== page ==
European delivery

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European delivery programs are arrangements that continental European automobile manufacturers make with their dealerships throughout the world, to attract consumers who will combine the purchase of a European-made automobile with a trip to Europe. These are typically aimed at the North American market, which constitutes the most profitable market for Audi, Mercedes-Benz, BMW,[1] Volvo and Porsche.

According to an article by Jonathan Spira, who has authored multiple articles on the topic, the programs have their origins going back to American GIs who brought European ("foreign") cars back with them starting in the 1950s. The advent of the jet age in the 1960s, allowing Americans to more easily take European vacations, was a further impetus to such programs.[2]

General description[edit]

The programs vary depending upon the manufacturer, but the programs tend to share certain commonalities such as reduced or free airfare for one or two persons to fly to Europe to tour the factory and take possession of their car. Such arrangements are typically made with the involvement of a dealership in the purchaser's country of origin. Once the purchaser takes possession of their automobile, he can typically tour with the car in Europe legally for up to five months. Depending on the manufacturer, it may be the purchaser's responsibility to ship their vehicle back to the purchaser's country of origin, but most carmakers make these arrangements on behalf of the buyer (including Audi (excluding Canada), BMW, Mercedes-Benz, Porsche, and Volvo, according to their respective websites) by having them drop it off at a designated shipping agent.

Manufacturers cite the program as a way to build customer loyalty, as few customers ever forget the European delivery experience or experience buyer's remorse. If combined with a vacation that was going to be had anyway, the European delivery program saves the traveler the cost of renting a car while in Europe. More importantly, customers have the opportunity of taking their cars (especially Grand Tourers) to exotic destinations such as the Côte d'Azur or Alps, where the roads are more scenic and challenging than their North American counterparts; indeed, European automakers often advertise their vehicles in such places. As well, German Autobahns have no speed restrictions compared to US and Canadian freeways, so this allows an auto enthusiast to fully exploit the potential of their high performance European cars.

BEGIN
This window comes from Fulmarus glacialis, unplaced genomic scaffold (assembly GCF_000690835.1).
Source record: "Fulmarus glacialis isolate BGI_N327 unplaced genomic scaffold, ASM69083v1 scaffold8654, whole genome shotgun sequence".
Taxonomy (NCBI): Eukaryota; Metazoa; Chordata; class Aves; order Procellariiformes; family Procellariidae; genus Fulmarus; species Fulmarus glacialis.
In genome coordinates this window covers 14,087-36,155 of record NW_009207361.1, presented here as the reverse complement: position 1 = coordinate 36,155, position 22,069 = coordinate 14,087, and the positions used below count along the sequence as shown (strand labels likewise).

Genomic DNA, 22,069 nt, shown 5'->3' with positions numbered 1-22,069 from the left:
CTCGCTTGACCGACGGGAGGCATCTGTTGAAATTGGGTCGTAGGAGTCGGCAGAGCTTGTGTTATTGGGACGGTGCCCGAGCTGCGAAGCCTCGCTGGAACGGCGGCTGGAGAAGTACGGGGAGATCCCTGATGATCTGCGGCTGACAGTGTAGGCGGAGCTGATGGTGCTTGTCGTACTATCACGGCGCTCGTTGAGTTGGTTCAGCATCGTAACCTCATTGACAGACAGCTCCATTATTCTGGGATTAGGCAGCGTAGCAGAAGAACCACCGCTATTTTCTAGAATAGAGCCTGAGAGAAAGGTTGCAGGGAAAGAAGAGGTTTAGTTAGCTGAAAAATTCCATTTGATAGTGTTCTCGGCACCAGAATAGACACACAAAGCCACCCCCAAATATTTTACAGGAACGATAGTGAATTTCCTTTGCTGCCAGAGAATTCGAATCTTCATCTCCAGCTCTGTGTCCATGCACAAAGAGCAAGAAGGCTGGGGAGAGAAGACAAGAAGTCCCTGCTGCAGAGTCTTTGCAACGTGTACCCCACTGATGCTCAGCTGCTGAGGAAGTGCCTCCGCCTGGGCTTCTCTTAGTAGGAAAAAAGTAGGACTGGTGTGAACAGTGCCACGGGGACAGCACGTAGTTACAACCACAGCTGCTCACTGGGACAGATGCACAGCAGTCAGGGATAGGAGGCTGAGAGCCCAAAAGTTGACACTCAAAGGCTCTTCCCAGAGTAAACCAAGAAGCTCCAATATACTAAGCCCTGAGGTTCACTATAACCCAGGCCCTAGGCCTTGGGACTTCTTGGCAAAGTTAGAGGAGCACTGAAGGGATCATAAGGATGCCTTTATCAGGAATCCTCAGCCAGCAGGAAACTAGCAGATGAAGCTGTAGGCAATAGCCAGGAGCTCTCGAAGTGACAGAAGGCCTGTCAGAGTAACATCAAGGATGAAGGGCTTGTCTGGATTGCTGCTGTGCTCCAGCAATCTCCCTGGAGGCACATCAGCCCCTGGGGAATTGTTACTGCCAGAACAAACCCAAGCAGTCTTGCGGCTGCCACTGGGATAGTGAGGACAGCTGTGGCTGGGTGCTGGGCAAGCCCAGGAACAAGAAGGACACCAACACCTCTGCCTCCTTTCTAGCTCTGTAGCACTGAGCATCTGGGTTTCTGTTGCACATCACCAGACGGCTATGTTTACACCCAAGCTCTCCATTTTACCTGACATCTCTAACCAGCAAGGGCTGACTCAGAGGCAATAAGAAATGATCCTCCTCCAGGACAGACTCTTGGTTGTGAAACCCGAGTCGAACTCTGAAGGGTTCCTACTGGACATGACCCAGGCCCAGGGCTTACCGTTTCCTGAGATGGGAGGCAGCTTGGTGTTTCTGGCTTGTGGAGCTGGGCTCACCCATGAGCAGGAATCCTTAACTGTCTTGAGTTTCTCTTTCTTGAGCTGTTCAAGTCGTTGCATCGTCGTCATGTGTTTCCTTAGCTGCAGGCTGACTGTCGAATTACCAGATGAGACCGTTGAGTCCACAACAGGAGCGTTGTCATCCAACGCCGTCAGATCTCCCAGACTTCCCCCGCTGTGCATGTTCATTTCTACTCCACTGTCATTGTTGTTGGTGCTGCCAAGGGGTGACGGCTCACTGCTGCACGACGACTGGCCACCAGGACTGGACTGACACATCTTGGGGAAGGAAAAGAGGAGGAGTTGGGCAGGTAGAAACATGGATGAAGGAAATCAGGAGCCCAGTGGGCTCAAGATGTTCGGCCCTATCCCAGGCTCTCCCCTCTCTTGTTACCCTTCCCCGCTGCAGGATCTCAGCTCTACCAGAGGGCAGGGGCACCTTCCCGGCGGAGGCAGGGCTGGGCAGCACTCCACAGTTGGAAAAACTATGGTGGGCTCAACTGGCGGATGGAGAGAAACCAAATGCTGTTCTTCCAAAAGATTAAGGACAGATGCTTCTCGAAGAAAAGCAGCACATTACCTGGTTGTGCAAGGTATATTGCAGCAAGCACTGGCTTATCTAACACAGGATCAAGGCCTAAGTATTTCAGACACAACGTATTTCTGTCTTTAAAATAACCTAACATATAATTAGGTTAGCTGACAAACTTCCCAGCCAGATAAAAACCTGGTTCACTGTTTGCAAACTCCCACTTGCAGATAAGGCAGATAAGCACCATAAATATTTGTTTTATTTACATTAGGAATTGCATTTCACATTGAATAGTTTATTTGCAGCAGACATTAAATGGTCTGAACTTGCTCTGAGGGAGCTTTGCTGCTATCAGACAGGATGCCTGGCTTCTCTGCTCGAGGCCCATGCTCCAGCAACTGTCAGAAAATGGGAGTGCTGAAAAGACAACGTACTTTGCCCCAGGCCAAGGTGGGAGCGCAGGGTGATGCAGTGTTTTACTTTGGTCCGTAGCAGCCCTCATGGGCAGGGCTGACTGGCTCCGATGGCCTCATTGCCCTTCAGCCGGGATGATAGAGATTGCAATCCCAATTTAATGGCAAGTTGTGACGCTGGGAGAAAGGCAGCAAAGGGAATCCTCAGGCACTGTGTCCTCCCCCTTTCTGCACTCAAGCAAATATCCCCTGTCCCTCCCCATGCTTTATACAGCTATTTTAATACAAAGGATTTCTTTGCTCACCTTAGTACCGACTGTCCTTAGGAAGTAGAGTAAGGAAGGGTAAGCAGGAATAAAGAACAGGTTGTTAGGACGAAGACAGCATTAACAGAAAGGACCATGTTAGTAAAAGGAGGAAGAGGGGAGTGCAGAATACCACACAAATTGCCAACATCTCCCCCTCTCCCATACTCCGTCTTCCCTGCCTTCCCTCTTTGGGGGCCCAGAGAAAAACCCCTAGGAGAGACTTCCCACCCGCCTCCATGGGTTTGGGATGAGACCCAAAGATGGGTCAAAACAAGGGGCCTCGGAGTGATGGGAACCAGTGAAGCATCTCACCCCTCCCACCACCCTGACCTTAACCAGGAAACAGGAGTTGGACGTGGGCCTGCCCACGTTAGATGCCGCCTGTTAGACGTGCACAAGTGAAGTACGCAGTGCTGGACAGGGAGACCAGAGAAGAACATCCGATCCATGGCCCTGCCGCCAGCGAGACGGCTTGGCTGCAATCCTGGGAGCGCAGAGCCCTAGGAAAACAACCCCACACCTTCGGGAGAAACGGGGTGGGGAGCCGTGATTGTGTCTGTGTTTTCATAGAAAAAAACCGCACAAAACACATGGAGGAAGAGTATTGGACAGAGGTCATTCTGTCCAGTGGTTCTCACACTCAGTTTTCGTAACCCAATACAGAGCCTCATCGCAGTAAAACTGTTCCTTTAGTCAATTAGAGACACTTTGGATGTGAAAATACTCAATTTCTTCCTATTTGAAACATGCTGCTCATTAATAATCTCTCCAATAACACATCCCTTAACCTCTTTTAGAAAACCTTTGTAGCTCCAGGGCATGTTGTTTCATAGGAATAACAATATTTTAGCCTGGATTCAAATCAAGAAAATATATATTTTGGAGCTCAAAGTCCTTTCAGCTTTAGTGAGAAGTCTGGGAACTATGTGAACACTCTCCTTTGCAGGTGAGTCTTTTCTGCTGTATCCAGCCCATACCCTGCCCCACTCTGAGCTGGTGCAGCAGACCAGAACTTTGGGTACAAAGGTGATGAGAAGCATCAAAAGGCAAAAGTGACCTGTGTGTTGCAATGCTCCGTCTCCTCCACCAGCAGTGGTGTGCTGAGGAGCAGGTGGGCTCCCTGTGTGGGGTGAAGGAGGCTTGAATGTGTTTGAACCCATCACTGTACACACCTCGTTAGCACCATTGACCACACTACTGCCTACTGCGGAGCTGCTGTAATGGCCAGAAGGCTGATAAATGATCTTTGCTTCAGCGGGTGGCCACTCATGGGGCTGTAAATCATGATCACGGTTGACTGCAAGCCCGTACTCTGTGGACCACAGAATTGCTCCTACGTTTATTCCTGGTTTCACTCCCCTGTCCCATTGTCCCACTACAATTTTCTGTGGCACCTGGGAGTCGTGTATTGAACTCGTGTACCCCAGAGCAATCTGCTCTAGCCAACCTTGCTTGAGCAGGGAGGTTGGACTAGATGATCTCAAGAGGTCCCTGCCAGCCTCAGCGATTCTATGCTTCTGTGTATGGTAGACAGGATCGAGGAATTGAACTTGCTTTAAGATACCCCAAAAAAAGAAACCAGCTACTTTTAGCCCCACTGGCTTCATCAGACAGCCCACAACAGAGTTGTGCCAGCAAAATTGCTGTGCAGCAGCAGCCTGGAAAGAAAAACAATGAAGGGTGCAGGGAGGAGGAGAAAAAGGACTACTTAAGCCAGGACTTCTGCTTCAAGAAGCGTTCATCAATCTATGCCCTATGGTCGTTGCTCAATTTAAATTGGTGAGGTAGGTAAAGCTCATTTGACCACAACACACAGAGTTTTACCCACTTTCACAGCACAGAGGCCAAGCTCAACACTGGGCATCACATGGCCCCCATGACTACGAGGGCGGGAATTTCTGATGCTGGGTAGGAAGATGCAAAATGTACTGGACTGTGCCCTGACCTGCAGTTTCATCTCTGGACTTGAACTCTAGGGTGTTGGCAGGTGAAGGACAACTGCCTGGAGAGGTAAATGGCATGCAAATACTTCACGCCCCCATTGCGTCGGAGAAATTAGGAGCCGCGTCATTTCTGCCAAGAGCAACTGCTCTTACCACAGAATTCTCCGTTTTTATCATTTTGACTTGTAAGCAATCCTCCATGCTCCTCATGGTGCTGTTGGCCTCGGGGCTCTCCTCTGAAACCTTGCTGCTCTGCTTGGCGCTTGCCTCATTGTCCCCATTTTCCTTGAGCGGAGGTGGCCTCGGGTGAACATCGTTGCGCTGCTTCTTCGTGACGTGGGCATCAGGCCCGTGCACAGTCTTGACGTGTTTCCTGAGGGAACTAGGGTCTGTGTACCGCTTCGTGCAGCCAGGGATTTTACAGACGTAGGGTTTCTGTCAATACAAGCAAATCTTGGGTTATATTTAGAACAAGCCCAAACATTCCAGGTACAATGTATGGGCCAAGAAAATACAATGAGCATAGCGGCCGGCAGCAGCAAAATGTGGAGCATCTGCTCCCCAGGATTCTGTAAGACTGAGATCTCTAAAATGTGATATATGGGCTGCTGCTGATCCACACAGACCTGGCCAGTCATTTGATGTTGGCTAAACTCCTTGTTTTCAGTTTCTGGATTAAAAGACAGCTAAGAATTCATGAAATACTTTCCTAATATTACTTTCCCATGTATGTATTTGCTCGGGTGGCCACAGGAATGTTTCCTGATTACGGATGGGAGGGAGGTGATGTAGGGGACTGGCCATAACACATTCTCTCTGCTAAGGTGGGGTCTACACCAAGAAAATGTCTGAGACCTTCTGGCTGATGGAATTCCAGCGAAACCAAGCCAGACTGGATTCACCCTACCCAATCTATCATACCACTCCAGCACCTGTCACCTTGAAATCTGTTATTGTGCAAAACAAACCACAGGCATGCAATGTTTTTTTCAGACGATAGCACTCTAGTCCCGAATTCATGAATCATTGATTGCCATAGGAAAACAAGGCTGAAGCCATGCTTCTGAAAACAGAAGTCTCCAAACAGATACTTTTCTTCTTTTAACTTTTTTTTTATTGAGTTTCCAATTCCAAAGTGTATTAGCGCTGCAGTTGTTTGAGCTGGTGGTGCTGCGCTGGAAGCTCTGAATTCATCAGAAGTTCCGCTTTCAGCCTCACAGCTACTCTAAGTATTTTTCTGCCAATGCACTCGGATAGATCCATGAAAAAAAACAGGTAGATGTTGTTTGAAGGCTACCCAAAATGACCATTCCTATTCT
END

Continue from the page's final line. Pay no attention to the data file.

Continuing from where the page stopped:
European delivery is usually less expensive than taking delivery in a North American dealership, although Porsche charges a fee depending on the vehicle.[3][4]

Obstacles[edit]

European delivery is not available for European brand vehicles produced in North America, such as the BMW X5, X6 and X3 which are built at BMW's Spartanburg, South Carolina plant.

Japanese makers who, despite heavy manufacturing presence in North America, still assemble most North America-bound luxury and sports models in Japan, have yet to initiate a similar program. A theoretical program would probably face increased difficulty because, while not illegal to operate in Japan, vehicles for the North American market have their steering wheels on the opposite side of vehicles designed for the Japanese market, which would make operation somewhat more difficult. Another factor is the complications of registering a vehicle in Japan due to anti-congestion laws and severe traffic in Japan's major cities.

Despite being a member of the European Union, which permits LHD and RHD vehicles to be registered in most member countries, British luxury automakers have similar difficulties in implementing such a program due to right-hand drive in Great Britain.

References[edit]

  1. ^ Williams, Stephen (2010-10-01). "A BMW on the Trans-Atlantic Plan". The New York Times. Retrieved 2013-06-23. 
  2. ^ The Complete Guide to European Delivery Programs, December 2011
  3. ^ Williams, Stephen (2010-10-01). "A BMW on the Trans-Atlantic Plan". The New York Times. 
  4. ^ "For Porsche, Taking Delivery at the Factory Is an Event". The New York Times. 

External links[edit]